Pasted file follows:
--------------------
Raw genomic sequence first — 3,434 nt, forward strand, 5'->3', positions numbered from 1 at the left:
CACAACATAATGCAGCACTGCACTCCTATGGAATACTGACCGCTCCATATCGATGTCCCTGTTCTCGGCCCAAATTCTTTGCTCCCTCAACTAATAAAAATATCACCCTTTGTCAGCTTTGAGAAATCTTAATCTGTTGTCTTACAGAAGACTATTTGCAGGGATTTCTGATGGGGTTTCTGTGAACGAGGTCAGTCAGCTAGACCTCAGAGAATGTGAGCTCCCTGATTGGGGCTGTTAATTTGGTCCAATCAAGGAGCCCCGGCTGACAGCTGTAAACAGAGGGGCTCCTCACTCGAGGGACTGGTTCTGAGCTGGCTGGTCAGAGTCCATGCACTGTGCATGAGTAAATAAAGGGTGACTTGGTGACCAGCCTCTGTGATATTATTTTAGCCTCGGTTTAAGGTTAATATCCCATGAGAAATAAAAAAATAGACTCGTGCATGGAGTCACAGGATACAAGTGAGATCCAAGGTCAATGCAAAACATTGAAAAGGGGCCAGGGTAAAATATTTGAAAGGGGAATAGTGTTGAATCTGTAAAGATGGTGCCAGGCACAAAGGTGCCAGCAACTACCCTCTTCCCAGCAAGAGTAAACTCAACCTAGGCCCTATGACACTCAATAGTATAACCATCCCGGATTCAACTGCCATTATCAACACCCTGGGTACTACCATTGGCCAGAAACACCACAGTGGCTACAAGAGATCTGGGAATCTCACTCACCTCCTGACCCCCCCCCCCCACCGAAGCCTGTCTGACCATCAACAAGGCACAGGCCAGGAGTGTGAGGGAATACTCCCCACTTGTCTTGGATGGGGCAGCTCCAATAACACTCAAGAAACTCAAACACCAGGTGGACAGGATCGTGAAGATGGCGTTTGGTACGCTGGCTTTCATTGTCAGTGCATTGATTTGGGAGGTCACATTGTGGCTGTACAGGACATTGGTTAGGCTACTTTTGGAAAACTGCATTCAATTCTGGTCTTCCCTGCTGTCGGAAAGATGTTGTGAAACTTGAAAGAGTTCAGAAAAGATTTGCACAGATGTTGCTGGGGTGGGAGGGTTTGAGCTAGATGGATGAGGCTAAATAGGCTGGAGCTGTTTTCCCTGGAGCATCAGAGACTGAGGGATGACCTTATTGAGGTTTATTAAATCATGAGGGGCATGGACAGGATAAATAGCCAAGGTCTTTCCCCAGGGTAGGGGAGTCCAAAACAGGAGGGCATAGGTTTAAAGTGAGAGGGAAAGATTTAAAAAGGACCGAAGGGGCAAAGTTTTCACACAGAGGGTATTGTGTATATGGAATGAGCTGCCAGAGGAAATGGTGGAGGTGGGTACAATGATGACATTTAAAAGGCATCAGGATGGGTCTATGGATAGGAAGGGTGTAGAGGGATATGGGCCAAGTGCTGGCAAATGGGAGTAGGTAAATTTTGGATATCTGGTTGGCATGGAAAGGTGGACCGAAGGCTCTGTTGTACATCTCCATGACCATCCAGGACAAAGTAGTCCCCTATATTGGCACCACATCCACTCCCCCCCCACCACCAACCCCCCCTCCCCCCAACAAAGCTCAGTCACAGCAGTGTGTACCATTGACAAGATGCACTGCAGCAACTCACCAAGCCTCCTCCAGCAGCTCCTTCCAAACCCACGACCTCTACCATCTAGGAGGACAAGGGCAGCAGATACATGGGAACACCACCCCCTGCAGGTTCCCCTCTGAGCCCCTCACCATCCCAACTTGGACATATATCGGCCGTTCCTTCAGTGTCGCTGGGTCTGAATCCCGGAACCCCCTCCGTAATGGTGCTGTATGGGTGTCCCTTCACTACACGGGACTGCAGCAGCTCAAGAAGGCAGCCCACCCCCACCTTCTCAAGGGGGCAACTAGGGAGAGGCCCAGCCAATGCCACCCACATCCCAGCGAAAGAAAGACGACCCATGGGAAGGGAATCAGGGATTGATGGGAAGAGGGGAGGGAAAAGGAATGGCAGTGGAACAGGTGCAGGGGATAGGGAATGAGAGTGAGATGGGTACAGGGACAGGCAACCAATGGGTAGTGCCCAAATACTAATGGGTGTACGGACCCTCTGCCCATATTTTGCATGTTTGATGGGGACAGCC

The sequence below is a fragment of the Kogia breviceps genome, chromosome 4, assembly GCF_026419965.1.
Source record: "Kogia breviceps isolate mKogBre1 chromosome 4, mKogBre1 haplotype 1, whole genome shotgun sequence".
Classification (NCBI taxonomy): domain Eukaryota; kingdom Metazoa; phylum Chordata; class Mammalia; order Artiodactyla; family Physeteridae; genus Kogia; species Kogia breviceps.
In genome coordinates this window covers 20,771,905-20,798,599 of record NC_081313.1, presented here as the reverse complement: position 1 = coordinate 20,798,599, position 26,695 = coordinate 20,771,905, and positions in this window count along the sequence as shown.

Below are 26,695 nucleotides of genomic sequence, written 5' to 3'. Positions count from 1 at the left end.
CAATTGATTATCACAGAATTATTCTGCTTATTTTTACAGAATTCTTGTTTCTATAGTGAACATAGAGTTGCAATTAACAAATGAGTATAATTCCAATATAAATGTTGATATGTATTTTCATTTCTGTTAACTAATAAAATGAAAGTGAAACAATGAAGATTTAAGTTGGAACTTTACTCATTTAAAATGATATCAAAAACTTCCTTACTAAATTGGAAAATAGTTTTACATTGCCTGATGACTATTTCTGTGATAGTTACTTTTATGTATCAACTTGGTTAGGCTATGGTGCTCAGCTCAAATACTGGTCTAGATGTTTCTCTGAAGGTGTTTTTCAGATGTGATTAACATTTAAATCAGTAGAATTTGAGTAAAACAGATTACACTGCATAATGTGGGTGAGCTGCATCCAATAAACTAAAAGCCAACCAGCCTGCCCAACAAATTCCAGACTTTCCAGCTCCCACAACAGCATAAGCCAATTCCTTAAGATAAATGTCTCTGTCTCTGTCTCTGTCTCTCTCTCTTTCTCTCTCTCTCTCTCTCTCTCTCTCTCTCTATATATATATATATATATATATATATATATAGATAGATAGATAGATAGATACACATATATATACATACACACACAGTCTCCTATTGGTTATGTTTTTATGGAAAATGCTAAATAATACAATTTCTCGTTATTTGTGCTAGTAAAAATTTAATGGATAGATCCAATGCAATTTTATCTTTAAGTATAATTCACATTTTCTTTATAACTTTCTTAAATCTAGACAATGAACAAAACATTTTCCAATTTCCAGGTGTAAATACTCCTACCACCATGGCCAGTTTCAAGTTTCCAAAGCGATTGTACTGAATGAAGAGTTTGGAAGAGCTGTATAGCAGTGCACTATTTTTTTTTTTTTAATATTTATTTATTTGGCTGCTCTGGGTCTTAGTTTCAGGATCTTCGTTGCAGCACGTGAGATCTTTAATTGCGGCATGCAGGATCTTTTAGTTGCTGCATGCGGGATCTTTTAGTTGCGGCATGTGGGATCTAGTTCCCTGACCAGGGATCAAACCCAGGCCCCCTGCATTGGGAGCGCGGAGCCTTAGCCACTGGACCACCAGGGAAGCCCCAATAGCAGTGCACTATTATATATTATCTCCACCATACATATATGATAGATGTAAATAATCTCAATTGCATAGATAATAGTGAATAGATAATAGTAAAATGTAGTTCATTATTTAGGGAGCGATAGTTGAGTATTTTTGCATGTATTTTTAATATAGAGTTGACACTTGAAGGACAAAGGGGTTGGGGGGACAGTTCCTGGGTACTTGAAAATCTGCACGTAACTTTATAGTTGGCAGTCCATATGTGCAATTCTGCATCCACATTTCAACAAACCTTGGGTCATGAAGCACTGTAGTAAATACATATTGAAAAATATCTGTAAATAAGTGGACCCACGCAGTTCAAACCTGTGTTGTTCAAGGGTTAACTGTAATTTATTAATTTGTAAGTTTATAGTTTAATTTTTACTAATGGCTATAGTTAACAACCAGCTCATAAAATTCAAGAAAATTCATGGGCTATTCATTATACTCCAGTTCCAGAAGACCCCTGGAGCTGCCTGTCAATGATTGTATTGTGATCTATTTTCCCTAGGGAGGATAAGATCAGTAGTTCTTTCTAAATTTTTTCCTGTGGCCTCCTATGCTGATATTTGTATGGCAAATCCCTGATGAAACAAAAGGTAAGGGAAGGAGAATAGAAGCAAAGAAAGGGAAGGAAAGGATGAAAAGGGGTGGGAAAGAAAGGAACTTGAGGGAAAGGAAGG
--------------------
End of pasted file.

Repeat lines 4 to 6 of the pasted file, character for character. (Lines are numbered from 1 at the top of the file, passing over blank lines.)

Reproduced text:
Source record: "Kogia breviceps isolate mKogBre1 chromosome 4, mKogBre1 haplotype 1, whole genome shotgun sequence".
Classification (NCBI taxonomy): domain Eukaryota; kingdom Metazoa; phylum Chordata; class Mammalia; order Artiodactyla; family Physeteridae; genus Kogia; species Kogia breviceps.
In genome coordinates this window covers 20,771,905-20,798,599 of record NC_081313.1, presented here as the reverse complement: position 1 = coordinate 20,798,599, position 26,695 = coordinate 20,771,905, and positions in this window count along the sequence as shown.